Barrow had earlier described lighting fires as a 'cathartic' exercise.

He said that fires had “always helped stress” and that he was “mesmerised” by them taking hold.

In the hours after the blaze he first called police asking how "bad" the fire had been and whether he could return to his flat, but later he admitted to his actions, saying: "I need to telly you something about the fire next door."

The jury at Nottingham Crown Court unanimously rejected Barrow's claim that he believed the flat to be empty ad the time and did not intend to harm anyone.

'I was hopeless, and I was left helpless'

Speaking at Barrow's sentencing on Friday 7 July, Mr Drammeh explained the pain of having to identify his wife and children's bodies.

He says: "I was hopeless, and I was left helpless, because I didn't have a family, and it was the people who mattered most to me.

"Since then, it has been a downward plunge into darkness and the unknown.

"It was unthinkable, it was unplanned, and I wish this on no one else, including you. Two little angels, their lifeless bodies laying next to each other. I held their whole hands. I wished I could switch with them.

"Only Allah knows why. I have to accept and prepare for the next chapter of my life. All I can say is I am sorry.

"I was not there, I should have been. I had a responsibility as a father and a husband to protect, that was my basic responsibility. I make no excuses."

Mr Drammeh turned to Barrow and said: "Because of you, and only you, I failed in my only responsibility as a father."

Aboubacarr Drammeh said his wife Fatoumatta and their two children were set to join him for a new life in America. Credit: BPM Media

The grieving father and husband also described in court the moment he heard the news.

He said: "On that evening of November 19, the conversation was normal.

"I went to sleep, took a nap, went to bed at night and woke up for early morning prayers.

"While I was praying, my phone started ringing continuously. I thought it was Fatoumatta, wanting to FaceTime.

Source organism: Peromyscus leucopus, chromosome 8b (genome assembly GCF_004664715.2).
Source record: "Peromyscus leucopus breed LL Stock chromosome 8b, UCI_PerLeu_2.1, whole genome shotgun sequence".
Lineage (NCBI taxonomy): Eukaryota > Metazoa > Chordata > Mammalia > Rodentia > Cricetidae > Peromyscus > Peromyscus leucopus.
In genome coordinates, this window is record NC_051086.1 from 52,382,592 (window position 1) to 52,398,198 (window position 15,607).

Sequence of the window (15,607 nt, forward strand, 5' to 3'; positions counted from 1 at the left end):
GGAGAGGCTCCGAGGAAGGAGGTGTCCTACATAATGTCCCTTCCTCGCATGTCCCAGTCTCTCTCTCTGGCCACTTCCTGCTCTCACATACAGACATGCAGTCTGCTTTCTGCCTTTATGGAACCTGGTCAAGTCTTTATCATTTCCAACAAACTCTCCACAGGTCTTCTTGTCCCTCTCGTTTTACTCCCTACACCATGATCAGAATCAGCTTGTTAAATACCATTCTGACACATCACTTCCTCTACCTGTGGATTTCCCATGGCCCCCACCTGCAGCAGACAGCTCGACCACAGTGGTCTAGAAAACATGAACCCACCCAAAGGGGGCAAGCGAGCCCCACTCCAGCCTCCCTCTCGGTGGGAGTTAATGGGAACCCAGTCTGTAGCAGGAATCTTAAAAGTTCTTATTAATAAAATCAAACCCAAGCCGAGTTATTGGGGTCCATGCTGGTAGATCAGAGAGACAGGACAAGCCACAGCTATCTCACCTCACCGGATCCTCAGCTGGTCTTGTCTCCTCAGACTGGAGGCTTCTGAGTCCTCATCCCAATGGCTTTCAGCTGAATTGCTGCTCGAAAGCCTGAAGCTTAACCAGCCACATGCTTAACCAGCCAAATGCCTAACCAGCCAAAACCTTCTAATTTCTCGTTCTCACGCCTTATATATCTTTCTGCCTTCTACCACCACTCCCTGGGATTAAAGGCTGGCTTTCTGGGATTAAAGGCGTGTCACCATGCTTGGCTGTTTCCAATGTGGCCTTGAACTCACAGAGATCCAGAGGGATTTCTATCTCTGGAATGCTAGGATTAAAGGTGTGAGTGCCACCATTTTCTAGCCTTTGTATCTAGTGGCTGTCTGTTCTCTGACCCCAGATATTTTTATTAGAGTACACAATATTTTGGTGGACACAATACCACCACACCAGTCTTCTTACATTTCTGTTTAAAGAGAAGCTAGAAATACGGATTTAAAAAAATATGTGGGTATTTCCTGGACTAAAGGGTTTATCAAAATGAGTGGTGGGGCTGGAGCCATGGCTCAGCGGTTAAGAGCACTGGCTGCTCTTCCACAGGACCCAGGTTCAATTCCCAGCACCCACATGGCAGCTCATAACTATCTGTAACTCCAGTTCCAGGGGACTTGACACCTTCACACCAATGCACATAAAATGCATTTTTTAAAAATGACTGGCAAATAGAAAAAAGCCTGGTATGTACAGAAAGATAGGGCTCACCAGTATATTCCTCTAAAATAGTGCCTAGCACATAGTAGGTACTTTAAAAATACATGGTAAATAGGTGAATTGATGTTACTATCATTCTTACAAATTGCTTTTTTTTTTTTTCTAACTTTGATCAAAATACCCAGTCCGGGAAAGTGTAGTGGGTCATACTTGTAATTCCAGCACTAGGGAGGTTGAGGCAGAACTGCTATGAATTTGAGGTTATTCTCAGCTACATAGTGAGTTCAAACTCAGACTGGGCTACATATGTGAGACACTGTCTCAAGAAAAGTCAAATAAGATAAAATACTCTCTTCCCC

"We all know it wasn't. It was my mother-in-law and my sister, so I called back my mother-in-law and she said there was an accident and the kids did not survive and Fatoumatta was in the ICU.

"But it wasn't an accident, was it?"

Mr Drammeh then referred to Barrow as "a coward who knew exactly what he was doing and exactly when to do it".

Paying tribute to his family, Mr Drammeh said Nottingham has lost a "great human being" in Mrs Hydara, whom he met in Canada, and that his wife would have "helped without judging".

"Fatimah loved the Teletubbies, she knew all the colours and the names. I would call them the wrong names, and she would say 'no, it's this'. She loved Mr Tumble and Friends."

He added that a backpack bought for Fatimah, found after the fire, "still smells ofsmoke".

Recalling how Fatimah remembered the names of tram stops in Nottingham, and sounds trams made, he said to Barrow; "Because of you, and your actions, I find it difficult to ride a tram.".

"Naeemah was just a baby. She enjoyed watching TV shows and CBeebies. They were typical British kids. We enjoyed the same things that you enjoyed.

"I was working and preparing potential college funds for them, getting a house we could call our home. I am naive - I knew death would come, but I did not think it would come this soon. We didn't want this."